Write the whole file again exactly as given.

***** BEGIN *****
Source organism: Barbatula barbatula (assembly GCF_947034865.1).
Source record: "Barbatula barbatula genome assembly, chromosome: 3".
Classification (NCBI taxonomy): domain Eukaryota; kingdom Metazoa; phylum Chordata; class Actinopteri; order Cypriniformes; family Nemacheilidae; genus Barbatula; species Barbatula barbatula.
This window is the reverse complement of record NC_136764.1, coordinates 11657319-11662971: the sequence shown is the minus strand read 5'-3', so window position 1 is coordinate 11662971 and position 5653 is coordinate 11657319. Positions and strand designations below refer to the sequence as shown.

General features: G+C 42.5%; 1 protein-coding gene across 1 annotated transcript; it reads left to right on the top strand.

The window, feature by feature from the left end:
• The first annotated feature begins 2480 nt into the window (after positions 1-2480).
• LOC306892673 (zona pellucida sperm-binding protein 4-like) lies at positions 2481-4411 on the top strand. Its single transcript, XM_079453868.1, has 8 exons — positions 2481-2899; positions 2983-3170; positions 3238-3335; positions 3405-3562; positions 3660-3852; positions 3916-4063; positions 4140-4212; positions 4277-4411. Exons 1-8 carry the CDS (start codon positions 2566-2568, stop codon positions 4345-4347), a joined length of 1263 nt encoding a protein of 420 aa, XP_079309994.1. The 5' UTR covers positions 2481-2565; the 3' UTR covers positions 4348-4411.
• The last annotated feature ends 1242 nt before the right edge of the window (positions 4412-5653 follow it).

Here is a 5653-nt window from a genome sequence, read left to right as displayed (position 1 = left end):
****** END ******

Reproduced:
Source organism: Barbatula barbatula (assembly GCF_947034865.1).
Source record: "Barbatula barbatula genome assembly, chromosome: 3".
Classification (NCBI taxonomy): domain Eukaryota; kingdom Metazoa; phylum Chordata; class Actinopteri; order Cypriniformes; family Nemacheilidae; genus Barbatula; species Barbatula barbatula.
This window is the reverse complement of record NC_136764.1, coordinates 11657319-11662971: the sequence shown is the minus strand read 5'-3', so window position 1 is coordinate 11662971 and position 5653 is coordinate 11657319. Positions and strand designations below refer to the sequence as shown.

General features: G+C 42.5%; 1 protein-coding gene across 1 annotated transcript; it reads left to right on the top strand.

The window, feature by feature from the left end:
• The first annotated feature begins 2480 nt into the window (after positions 1-2480).
• LOC306892673 (zona pellucida sperm-binding protein 4-like) lies at positions 2481-4411 on the top strand. Its single transcript, XM_079453868.1, has 8 exons — positions 2481-2899; positions 2983-3170; positions 3238-3335; positions 3405-3562; positions 3660-3852; positions 3916-4063; positions 4140-4212; positions 4277-4411. Exons 1-8 carry the CDS (start codon positions 2566-2568, stop codon positions 4345-4347), a joined length of 1263 nt encoding a protein of 420 aa, XP_079309994.1. The 5' UTR covers positions 2481-2565; the 3' UTR covers positions 4348-4411.
• The last annotated feature ends 1242 nt before the right edge of the window (positions 4412-5653 follow it).

Here is a 5653-nt window from a genome sequence, read left to right as displayed (position 1 = left end):